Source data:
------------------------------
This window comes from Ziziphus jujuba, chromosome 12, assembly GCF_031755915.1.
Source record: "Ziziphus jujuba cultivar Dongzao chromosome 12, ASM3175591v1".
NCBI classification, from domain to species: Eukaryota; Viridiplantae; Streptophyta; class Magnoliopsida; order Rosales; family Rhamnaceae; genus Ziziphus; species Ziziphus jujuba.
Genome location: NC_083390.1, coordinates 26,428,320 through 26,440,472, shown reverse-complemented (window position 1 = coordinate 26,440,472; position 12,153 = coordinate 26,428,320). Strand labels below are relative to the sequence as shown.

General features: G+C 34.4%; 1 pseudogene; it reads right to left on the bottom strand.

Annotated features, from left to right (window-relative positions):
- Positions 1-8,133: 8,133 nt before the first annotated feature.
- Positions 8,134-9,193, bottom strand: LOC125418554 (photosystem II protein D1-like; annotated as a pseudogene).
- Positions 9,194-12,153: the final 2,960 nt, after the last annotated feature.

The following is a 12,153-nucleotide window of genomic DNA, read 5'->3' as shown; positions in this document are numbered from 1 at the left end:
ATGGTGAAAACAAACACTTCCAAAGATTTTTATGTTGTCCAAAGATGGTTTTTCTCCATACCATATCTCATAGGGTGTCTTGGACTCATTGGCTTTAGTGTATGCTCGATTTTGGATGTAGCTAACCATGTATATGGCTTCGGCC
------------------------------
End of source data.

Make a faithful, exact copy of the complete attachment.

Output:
This window comes from Ziziphus jujuba, chromosome 12, assembly GCF_031755915.1.
Source record: "Ziziphus jujuba cultivar Dongzao chromosome 12, ASM3175591v1".
NCBI classification, from domain to species: Eukaryota; Viridiplantae; Streptophyta; class Magnoliopsida; order Rosales; family Rhamnaceae; genus Ziziphus; species Ziziphus jujuba.
Genome location: NC_083390.1, coordinates 26,428,320 through 26,440,472, shown reverse-complemented (window position 1 = coordinate 26,440,472; position 12,153 = coordinate 26,428,320). Strand labels below are relative to the sequence as shown.

General features: G+C 34.4%; 1 pseudogene; it reads right to left on the bottom strand.

Annotated features, from left to right (window-relative positions):
- Positions 1-8,133: 8,133 nt before the first annotated feature.
- Positions 8,134-9,193, bottom strand: LOC125418554 (photosystem II protein D1-like; annotated as a pseudogene).
- Positions 9,194-12,153: the final 2,960 nt, after the last annotated feature.

The following is a 12,153-nucleotide window of genomic DNA, read 5'->3' as shown; positions in this document are numbered from 1 at the left end:
ATGGTGAAAACAAACACTTCCAAAGATTTTTATGTTGTCCAAAGATGGTTTTTCTCCATACCATATCTCATAGGGTGTCTTGGACTCATTGGCTTTAGTGTATGCTCGATTTTGGATGTAGCTAACCATGTATATGGCTTCGGCC